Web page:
Psychology of Aesthetics, Creativity, and the Arts, 2019
Kozik, P., Tateosian, L., Healey, C. G., & Enns, J. T. (2019). Impressionism-inspired data visualizations are both functional and liked. Psychology of Aesthetics, Creativity, and the Arts.
Kozik, P., L. Tateosian, C. G. Healey, and J. T. Enns. “Impressionism-Inspired Data Visualizations Are Both Functional and Liked.” Psychology of Aesthetics, Creativity, and the Arts (2019).
Kozik, P., et al. “Impressionism-Inspired Data Visualizations Are Both Functional and Liked.” Psychology of Aesthetics, Creativity, and the Arts, 2019.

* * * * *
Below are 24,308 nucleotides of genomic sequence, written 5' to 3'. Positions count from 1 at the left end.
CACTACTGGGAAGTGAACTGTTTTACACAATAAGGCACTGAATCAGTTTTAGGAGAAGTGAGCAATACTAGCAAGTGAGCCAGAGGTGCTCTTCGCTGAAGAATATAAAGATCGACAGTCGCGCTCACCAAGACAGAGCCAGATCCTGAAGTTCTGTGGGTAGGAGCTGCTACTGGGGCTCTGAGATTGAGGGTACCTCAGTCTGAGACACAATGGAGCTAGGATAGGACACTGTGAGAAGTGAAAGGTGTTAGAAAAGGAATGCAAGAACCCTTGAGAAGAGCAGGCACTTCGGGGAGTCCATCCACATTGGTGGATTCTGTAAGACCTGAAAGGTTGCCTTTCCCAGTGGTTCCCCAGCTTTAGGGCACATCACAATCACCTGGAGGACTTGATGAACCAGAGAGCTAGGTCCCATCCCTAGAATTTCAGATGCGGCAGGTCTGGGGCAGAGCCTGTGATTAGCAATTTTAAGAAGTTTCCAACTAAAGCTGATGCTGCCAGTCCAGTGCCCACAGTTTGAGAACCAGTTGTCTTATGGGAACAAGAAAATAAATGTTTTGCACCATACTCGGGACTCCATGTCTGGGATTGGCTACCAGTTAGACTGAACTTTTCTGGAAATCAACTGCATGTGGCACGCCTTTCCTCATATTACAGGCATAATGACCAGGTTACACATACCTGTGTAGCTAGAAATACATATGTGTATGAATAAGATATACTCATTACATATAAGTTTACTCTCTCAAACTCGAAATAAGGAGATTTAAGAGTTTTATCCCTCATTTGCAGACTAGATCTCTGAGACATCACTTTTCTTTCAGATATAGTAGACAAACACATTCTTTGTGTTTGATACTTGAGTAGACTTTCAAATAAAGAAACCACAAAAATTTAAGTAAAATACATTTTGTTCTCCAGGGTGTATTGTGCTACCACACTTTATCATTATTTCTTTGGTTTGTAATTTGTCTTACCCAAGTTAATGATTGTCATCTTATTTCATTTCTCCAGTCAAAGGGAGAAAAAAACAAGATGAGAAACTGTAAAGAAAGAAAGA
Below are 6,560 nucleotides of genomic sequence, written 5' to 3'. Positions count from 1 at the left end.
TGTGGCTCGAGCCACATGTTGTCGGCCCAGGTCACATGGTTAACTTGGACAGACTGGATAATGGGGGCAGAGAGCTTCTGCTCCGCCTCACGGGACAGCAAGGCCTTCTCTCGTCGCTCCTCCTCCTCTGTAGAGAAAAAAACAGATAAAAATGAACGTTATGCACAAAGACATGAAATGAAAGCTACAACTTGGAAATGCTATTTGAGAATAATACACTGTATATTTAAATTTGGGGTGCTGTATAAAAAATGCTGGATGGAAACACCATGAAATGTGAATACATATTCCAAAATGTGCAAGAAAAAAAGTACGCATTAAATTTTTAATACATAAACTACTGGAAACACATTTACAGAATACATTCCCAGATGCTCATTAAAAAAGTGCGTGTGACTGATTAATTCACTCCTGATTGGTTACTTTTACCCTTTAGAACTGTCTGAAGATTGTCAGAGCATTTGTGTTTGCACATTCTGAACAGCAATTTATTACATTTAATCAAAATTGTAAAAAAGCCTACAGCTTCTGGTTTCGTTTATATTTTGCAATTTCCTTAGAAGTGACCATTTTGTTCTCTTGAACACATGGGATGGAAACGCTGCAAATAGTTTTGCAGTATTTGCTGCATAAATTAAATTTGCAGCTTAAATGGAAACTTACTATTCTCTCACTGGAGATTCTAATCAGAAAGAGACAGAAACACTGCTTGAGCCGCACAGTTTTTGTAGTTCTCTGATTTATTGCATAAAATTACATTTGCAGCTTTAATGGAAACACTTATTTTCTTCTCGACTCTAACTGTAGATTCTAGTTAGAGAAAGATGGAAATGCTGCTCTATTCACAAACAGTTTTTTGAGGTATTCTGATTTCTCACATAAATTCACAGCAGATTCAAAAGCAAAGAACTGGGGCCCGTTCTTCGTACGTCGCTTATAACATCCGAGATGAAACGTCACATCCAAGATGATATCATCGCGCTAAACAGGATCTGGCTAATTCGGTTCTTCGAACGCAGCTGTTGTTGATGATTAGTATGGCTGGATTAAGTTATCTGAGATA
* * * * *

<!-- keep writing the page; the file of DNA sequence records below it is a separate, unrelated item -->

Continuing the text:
Creating data visualizations that are functional and aesthetically pleasing is important yet difficult. Here we ask whether creating visualizations using the painterly techniques of impressionist-era artists may help. In two experiments we rendered weather data from the Intergovernmental Panel on Climate Change into a common visualization style, glyph, and impressionism-inspired painting styles, sculptural, containment, and impasto. Experiment 1 tested participants’ recognition memory for these visualizations and found that impasto, a style resembling paintings like Starry Night (1889) by Vincent van Gogh, was comparable with glyphs and superior to the other impressionist styles. Experiment 2 tested participants’ ability to report the prevalence of the color blue (representative of a single weather condition) within each visualization, and here impasto was superior to glyphs and the other impressionist styles. Questionnaires administered at study completion revealed that styles participants liked had higher task performance relative to less liked styles. Incidental eye tracking in both studies also found impressionist visualizations elicited greater visual exploration than glyphs. These results offer a proof-of-concept that the painterly techniques of impressionism, and particularly those of the impasto style, can create visualizations that are functional, liked, and encourage visual exploration.